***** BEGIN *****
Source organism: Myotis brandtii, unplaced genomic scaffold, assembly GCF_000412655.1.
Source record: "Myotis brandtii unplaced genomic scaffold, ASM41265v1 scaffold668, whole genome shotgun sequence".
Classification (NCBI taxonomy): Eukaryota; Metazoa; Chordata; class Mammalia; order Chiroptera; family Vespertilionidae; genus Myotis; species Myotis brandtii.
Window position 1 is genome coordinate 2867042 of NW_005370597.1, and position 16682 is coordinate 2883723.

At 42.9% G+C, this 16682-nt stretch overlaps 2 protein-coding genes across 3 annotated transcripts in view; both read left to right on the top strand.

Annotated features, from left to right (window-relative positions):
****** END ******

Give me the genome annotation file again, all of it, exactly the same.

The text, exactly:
Source organism: Myotis brandtii, unplaced genomic scaffold, assembly GCF_000412655.1.
Source record: "Myotis brandtii unplaced genomic scaffold, ASM41265v1 scaffold668, whole genome shotgun sequence".
Classification (NCBI taxonomy): Eukaryota; Metazoa; Chordata; class Mammalia; order Chiroptera; family Vespertilionidae; genus Myotis; species Myotis brandtii.
Window position 1 is genome coordinate 2867042 of NW_005370597.1, and position 16682 is coordinate 2883723.

At 42.9% G+C, this 16682-nt stretch overlaps 2 protein-coding genes across 3 annotated transcripts in view; both read left to right on the top strand.

Annotated features, from left to right (window-relative positions):